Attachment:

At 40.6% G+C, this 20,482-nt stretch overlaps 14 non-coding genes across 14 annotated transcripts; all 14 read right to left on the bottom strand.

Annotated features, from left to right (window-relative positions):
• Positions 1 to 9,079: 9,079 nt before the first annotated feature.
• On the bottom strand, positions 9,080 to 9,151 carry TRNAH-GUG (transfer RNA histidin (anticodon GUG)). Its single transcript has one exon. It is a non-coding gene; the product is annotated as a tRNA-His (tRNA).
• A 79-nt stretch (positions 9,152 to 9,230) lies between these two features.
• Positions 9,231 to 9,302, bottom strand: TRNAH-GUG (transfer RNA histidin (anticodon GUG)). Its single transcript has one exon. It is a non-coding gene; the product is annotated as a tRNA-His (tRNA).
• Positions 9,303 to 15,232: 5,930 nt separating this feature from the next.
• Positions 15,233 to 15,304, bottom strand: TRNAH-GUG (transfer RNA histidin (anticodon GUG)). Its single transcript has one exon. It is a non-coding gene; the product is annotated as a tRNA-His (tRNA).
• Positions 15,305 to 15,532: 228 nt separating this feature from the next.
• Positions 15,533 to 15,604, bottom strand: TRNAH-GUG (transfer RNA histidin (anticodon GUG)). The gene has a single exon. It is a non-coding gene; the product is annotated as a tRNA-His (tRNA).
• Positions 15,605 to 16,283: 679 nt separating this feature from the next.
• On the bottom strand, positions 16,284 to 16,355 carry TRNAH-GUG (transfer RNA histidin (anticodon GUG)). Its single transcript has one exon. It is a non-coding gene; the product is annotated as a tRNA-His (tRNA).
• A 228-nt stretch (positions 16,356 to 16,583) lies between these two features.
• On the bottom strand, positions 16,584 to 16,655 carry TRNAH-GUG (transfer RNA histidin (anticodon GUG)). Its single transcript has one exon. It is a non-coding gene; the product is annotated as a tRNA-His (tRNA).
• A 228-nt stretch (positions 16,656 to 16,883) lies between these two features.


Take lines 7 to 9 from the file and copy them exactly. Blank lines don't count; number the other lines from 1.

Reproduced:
• Positions 9,303 to 15,232: 5,930 nt separating this feature from the next.
• Positions 15,233 to 15,304, bottom strand: TRNAH-GUG (transfer RNA histidin (anticodon GUG)). Its single transcript has one exon. It is a non-coding gene; the product is annotated as a tRNA-His (tRNA).
• Positions 15,305 to 15,532: 228 nt separating this feature from the next.